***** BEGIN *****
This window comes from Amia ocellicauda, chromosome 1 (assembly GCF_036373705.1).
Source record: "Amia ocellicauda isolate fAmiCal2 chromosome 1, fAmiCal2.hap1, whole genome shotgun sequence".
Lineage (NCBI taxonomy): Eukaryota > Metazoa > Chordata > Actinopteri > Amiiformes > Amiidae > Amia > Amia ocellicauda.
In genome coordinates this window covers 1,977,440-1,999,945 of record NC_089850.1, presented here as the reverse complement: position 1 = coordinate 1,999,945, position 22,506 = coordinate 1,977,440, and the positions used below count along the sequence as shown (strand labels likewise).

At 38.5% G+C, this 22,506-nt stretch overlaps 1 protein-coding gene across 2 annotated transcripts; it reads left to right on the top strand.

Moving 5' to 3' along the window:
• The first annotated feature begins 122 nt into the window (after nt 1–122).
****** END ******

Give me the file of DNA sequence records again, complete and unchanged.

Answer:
This window comes from Amia ocellicauda, chromosome 1 (assembly GCF_036373705.1).
Source record: "Amia ocellicauda isolate fAmiCal2 chromosome 1, fAmiCal2.hap1, whole genome shotgun sequence".
Lineage (NCBI taxonomy): Eukaryota > Metazoa > Chordata > Actinopteri > Amiiformes > Amiidae > Amia > Amia ocellicauda.
In genome coordinates this window covers 1,977,440-1,999,945 of record NC_089850.1, presented here as the reverse complement: position 1 = coordinate 1,999,945, position 22,506 = coordinate 1,977,440, and the positions used below count along the sequence as shown (strand labels likewise).

At 38.5% G+C, this 22,506-nt stretch overlaps 1 protein-coding gene across 2 annotated transcripts; it reads left to right on the top strand.

Moving 5' to 3' along the window:
• The first annotated feature begins 122 nt into the window (after nt 1–122).